Thank you for using the timer - this advanced tool can estimate your performance and suggest more practice questions. We have subscribed you to Daily Prep Questions via email.

Customized for You

we will pick new questions that match your level based on your Timer History

Track Your Progress

every week, we’ll send you an estimated GMAT score based on your performance

Practice Pays

we will pick new questions that match your level based on your Timer History

Not interested in getting valuable practice questions and articles delivered to your email? No problem, unsubscribe here.

It appears that you are browsing the GMAT Club forum unregistered!

Signing up is free, quick, and confidential.
Join other 350,000 members and get the full benefits of GMAT Club

Registration gives you:

Tests

Take 11 tests and quizzes from GMAT Club and leading GMAT prep companies such as Manhattan GMAT,
Knewton, and others. All are free for GMAT Club members.

Applicant Stats

View detailed applicant stats such as GPA, GMAT score, work experience, location, application
status, and more

Books/Downloads

Download thousands of study notes,
question collections, GMAT Club’s
Grammar and Math books.
All are free!

Thank you for using the timer!
We noticed you are actually not timing your practice. Click the START button first next time you use the timer.
There are many benefits to timing your practice, including:

Answer D. Let x=54,820 and y = 54,822 = x + 2. Then average is (x^2 + y^2) / 2 = [(x^2) + (x + 2)^2] / 2 = (x^2 + x^2 + 4x + 4) /2 = x^2 +2x + 2 = (x + 1)^2 + 1 Now, sub into original numbers the average is (54,820 + 1)^2 + 1 = 54,821^2 = 1.

Re: PS: Manhattan Gmat Math [#permalink]
07 May 2011, 08:34

3

This post received KUDOS

1

This post was BOOKMARKED

One can try plugging numbers and see the pattern:

Take 2 and 4: average= 3 Now, for \(2^2\) and \(4^2\), \(average = 10 =3^2 +1\)

Take 4 and 6: average= 5 Now, for \(4^2\) and \(6^2\): \(average= 26= 5^2+1\)

We can quickly realize that average of 54820 and 54822= 54821 So, as per the pattern derived above, average of \(54820^2\) and \(54822^2\)= \(54821^2 +1\)

If I come across this question in a test, I would just take some small values to convince myself. Say \(\frac{(2^2 + 4^2)}{2} = 10\) which can also be represented as \(3^2 + 1\) A couple more such examples and the pattern would be convincing. Say \(\frac{(4^2 + 6^2)}{2} =\frac{(16 + 36)}{2} = 26\) \(5^2 + 1 = 26\)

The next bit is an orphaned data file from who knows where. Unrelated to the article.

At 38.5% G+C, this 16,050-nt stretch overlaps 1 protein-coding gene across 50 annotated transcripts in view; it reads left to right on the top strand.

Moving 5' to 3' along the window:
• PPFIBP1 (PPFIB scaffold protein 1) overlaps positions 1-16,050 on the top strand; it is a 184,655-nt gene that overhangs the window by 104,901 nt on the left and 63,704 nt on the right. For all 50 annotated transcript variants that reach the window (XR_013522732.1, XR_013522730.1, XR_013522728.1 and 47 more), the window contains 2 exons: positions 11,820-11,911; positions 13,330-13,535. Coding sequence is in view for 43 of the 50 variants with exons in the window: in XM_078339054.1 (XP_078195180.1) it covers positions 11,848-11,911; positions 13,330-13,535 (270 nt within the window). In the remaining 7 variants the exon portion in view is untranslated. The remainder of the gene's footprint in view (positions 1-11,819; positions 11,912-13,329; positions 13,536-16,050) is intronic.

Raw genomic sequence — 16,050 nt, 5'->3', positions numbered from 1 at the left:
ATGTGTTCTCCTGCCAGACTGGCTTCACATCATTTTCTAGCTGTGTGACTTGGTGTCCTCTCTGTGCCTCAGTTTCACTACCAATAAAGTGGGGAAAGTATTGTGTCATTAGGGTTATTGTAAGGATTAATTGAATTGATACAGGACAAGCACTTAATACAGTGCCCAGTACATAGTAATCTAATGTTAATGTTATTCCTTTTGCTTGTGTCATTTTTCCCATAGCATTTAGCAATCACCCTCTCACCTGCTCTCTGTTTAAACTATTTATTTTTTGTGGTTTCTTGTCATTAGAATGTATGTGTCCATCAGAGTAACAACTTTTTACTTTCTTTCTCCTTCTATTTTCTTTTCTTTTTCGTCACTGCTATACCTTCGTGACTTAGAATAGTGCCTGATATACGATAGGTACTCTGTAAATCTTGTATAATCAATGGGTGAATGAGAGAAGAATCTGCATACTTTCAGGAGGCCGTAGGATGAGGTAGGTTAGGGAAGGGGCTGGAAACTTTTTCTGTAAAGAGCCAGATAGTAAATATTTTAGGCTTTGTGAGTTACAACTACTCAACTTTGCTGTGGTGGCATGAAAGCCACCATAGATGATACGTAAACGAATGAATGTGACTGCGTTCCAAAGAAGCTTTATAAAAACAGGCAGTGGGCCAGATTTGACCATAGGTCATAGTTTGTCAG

If you insist of using algebra, average of \((a - 1)^2\) and \((a+1)^2\) = \(\frac{[(a-1)^2 + (a+1)^2]}{2} = a^2 + 1\) Hence answer (D) _________________

Re: The average of (54,820)^2and (54,822)^2 = [#permalink]
14 Sep 2013, 10:18

Hello from the GMAT Club BumpBot!

Thanks to another GMAT Club member, I have just discovered this valuable topic, yet it had no discussion for over a year. I am now bumping it up - doing my job. I think you may find it valuable (esp those replies with Kudos).

Want to see all other topics I dig out? Follow me (click follow button on profile). You will receive a summary of all topics I bump in your profile area as well as via email. _________________

Test some small numbers: \(\frac{2^2+4^2}{2}=10=3^2+1\) or: \(\frac{4^2+6^2}{2}=26=5^2+1\).

APPROACH #2:

Say \(54,821=x\), then \(\frac{54,820^2+54,822^2}{2}=\frac{(x-1)^2+(x+1)^2}{2}=x^2+1=54,821^2+1\).

APPROACH #3:

The units digit of \(54,820^2+54,822^2\) is \(0+2=4\). Now, since \(54,820^2+54,822^2\) must be a multiple of 4, then \(\frac{54,820^2+54,822^2}{2}\) must have the units digit of 2. Only answer choice D fits.

Hello everyone! Researching, networking, and understanding the “feel” for a school are all part of the essential journey to a top MBA. Wouldn’t it be great... ...

Are you interested in applying to business school? If you are seeking advice about the admissions process, such as how to select your targeted schools, then send your questions...